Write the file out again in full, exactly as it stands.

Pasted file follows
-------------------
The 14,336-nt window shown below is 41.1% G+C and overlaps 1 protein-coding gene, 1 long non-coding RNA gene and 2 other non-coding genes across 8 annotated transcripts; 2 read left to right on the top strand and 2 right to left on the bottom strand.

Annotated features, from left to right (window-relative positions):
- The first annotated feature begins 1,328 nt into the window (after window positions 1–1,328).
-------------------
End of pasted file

The 14,336-nt window shown below is 41.1% G+C and overlaps 1 protein-coding gene, 1 long non-coding RNA gene and 2 other non-coding genes across 8 annotated transcripts; 2 read left to right on the top strand and 2 right to left on the bottom strand.

Annotated features, from left to right (window-relative positions):
- The first annotated feature begins 1,328 nt into the window (after window positions 1–1,328).